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What is it?
Endophthalmitis is an infection of the inside of the eye. It may be introduced from the outside by corneal infection, trauma or surgery, or reach the eye from an internal source via the blood stream. Unless endophthalmitis is treated immediately and vigorously, the eye will be destroyed.

How does it present?
Symptoms of endophthalmitis are periocular pain and loss of sight. The conjunctiva is diffusely red and the eyelids are swollen. The cornea may be hazy, and careful inspection will disclose a white meniscus at the base of the anterior chamber. This meniscus is a layer of pus ("hypopyon").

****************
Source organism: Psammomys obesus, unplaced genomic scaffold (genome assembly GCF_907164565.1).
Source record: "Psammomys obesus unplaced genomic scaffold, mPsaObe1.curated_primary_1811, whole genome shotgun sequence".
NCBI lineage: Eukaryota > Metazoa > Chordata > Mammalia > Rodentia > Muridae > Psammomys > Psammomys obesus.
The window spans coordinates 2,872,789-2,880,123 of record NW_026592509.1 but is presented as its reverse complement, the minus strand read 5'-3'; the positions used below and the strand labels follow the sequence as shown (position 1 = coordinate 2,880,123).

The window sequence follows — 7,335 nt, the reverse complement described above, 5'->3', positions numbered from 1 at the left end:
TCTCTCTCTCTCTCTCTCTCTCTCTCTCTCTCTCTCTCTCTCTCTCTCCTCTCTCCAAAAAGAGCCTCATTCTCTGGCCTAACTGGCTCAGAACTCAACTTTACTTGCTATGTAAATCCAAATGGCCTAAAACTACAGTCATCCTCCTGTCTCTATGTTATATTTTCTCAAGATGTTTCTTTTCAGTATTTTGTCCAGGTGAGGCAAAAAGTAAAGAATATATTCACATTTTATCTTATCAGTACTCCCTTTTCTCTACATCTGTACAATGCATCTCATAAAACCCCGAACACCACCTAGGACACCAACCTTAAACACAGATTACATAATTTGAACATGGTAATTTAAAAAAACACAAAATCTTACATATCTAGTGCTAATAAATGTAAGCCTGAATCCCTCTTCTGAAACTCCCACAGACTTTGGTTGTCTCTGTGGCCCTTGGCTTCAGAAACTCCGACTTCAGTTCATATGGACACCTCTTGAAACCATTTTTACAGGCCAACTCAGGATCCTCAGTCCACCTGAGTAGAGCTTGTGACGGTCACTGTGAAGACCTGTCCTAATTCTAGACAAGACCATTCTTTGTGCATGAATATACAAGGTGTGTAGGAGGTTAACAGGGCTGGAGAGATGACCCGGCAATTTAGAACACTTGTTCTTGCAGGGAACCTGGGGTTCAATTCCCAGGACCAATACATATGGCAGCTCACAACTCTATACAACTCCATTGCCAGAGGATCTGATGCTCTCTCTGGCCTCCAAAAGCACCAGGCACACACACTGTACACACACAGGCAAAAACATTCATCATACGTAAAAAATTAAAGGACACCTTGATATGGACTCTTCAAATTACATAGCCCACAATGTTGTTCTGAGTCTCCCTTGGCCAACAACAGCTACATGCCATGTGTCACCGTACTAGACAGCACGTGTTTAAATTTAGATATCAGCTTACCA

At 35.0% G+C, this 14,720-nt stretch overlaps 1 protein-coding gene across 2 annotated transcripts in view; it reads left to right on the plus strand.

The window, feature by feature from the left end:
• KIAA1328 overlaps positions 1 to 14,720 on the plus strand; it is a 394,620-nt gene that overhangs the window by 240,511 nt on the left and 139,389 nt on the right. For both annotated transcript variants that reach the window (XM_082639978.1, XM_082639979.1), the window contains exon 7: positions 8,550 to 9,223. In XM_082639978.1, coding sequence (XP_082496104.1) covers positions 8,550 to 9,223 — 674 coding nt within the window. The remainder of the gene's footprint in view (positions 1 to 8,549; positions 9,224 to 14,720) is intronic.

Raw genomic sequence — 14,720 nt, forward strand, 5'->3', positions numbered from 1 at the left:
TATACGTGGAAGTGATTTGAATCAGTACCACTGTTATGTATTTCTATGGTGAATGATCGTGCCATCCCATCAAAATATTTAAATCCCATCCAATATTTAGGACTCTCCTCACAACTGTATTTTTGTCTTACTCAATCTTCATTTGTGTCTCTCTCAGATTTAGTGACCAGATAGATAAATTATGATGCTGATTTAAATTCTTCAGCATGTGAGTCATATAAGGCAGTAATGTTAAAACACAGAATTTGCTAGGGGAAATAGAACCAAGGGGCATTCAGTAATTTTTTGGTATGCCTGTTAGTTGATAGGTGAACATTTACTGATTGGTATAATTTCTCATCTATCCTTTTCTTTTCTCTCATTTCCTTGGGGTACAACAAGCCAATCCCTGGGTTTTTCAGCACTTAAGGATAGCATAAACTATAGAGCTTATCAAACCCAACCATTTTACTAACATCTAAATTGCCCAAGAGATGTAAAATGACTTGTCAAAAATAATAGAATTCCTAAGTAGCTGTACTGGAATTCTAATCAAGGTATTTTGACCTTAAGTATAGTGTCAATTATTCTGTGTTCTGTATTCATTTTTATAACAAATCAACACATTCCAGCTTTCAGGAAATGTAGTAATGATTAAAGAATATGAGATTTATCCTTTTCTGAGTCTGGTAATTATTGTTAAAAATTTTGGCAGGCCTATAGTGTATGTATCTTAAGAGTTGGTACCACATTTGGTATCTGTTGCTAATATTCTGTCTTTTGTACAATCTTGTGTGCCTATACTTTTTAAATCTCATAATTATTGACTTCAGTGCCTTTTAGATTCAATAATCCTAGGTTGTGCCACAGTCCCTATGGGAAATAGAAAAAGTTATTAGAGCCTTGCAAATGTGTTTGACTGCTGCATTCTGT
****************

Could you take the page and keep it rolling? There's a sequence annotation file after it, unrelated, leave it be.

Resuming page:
What to do?
Refer immediately to an ophthalmologist. Management involves aspiration of the aqueous and vitreous to determine the causative organism and instillation of appropriate antibiotics. The chances of preserving useful vision depend on the nature of the pathogen and the timeliness of treatment.

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